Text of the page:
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Originally Posted by BetsyB View Post
Hi everyone,
Not sure if this is better in the general cooking or diabetic cooking section. But since I am using sugar substitute then I guess I will post here, though part of it is a general question.

I had asked someone what is the difference in ingredients between milk and dark chocolate. I was told that milk had much more sugar. However, many darker chocolates have the same amount of sugar for the same serving as milk chocolates. One of many examples is Hershey's & Dove dark and milk chocolate containing the same amount of sugar for the same serving size. Yet one has a bitter taste, and the other does not. I did find some lower sugar darks since then for my dad to enjoy, yey! Like the 70% and 80% Lindts. But your average dark chocolate has the same amount of sugar as milk....

So I wonder then, what else is it that makes milk chocolate *milk* ? I tried using cocoa powder unsweetened and adding sugar one time and erythritol the 2nd time. In both cases the mix turned sweeter, but the bitterness remained. Perhaps a little less bitter, but never did completely go away. And adding more sugar just made it overly sweet while maintaining the bitterness, just a strong overwhelming flavor all around.


Again it makes me realize there is something else in milk chocolate that is perhaps not in dark? Does anyone know what it is? I hope it's not something not so good for us. As it is, my goal was to make something healthy by using unsweetened cocoa and a non harmful sugar sub.

Any help appreciated, thanks!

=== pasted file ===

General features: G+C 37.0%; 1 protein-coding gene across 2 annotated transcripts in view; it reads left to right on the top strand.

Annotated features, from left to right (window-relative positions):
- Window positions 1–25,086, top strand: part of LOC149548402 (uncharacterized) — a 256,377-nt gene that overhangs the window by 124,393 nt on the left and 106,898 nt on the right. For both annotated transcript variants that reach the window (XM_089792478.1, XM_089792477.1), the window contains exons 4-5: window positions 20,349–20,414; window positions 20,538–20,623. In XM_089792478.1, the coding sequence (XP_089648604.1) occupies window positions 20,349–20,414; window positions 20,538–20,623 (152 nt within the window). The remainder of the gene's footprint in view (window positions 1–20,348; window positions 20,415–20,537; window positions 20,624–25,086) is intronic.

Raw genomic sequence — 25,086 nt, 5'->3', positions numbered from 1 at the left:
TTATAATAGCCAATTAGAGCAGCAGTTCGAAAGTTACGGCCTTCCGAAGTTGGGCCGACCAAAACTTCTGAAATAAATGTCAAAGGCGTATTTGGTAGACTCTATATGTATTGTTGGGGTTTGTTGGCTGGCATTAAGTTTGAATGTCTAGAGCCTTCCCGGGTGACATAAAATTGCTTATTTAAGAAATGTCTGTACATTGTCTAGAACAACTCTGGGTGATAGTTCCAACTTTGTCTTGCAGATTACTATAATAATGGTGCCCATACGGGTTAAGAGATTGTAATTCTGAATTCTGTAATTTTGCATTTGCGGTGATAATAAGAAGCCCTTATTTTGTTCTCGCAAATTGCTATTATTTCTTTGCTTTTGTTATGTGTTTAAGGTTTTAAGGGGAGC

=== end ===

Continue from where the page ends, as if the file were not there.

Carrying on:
"what else is it that makes milk chocolate *milk* it has milk in it. It also has less cocoa butter in it than most dark chocolate varieties.

Does this help? What Is the Best Type of Chocolate for Baking?

You can buy diabetic chocolate (at least in the UK you can) but I don't know how it would behave in cooking. I would imagine that your local Diabetic advice people would be able to help you with this.
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Old 09-08-2016, 11:11 AM   #20
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Quote:
Originally Posted by Roll_Bones View Post
I like milk chocolate the best. I don't like that bitter, non sweet, dark chocolate.
Now, I don't mean for cooking as i have never used chocolate in a recipe.
But when we make chocolate chip cookies, we use milk chocolate.
And I love milk chocolate candy.
Really, the dark unsweetened chocolate isn't really suitable for eating just as chocolate unless you particularly like it. It tastes very bitter. I find that while I use 70% or 80% for baking etc., I can't eat them on their own as a sweet treat